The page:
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I'm porting a process over to Java. There's already working versions in C# and C++.

I have a section in C# that I do Marshal.Copy(...) to convert 64 ulongs to 512 bytes and that line in C++ I use memmove(...) to do the same thing. What is available in Java to achieve the same result? I need the same binary information in the same order just as bytes instead of longs.


The reason I'm porting to Java is to take advantage of the portability that Java naturally has. I would not like to use native code.

Another thing. Since Java doesn't contain unsigned values, then I need to change what I'm requesting by just a little. I would like to attain the 8 unsigned byte values from each of the 64 longs (ulongs in C# and C++) so that I can use those values at indices in arrays later. This needs to happen thousands of times so the fastest way would be the best way.

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1 Answer 1

up vote 20 down vote accepted

ByteBuffer works well for this: just put in 64 long values and get a byte[] out using the array() method. The ByteOrder class can handle endian issues effectively. For example, incorporating the approach suggested in a comment by wierob:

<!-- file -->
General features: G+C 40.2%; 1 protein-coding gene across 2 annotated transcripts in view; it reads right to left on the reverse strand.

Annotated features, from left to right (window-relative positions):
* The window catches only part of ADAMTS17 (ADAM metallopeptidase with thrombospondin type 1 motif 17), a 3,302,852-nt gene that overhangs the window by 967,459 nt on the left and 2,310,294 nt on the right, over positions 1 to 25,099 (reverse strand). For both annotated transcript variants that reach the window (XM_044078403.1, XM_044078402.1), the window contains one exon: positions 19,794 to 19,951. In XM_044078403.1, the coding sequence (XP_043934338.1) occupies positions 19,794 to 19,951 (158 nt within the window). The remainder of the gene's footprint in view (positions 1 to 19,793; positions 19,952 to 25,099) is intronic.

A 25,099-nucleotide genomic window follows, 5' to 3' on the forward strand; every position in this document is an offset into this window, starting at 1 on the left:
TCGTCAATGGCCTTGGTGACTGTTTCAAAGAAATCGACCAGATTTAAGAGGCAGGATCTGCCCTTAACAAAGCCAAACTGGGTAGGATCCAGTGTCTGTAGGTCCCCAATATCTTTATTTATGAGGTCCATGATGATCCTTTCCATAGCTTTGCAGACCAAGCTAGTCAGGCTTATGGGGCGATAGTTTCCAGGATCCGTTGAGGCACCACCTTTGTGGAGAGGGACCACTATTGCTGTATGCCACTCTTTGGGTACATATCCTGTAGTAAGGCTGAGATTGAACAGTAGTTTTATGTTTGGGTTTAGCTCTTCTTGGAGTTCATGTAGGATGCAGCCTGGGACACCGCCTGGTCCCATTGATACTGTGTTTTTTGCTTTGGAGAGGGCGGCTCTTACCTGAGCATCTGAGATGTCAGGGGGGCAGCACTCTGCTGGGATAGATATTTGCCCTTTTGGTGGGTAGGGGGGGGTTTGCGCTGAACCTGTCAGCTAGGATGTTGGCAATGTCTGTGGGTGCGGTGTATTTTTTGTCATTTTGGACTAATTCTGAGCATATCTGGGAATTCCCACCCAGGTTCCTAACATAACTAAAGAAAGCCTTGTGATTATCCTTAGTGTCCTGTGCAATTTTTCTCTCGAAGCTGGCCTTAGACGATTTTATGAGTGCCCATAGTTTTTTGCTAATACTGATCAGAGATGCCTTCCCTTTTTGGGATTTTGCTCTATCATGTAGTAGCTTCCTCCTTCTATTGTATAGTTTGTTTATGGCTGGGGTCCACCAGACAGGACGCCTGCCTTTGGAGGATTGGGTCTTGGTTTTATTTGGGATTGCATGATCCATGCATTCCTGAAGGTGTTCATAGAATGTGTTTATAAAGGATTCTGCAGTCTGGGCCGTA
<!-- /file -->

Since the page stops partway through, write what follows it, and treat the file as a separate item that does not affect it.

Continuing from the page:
private static byte[] xform(long[] la, ByteOrder order) {
    ByteBuffer bb = ByteBuffer.allocate(la.length * 8);
    return bb.array();

Addendum: The resulting byte[] components are signed, 8-bit values, but Java arrays require nonnegative integer index values. Casting a byte to an int will result in sign extension, but masking the higher order bits will give the unsigned value of byte b:

int i = (int) b & 0xFF;

This answer elaborates on the applicable operator precedence rules. This related answer demonstrates a similar approach for double values.

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+1 You don't even need the loop: bb.asLongBuffer().put(la); – wierob Feb 6 '10 at 12:02
Thank you! Your suggestion is easier to read and potentially more efficient. – trashgod Feb 6 '10 at 18:04

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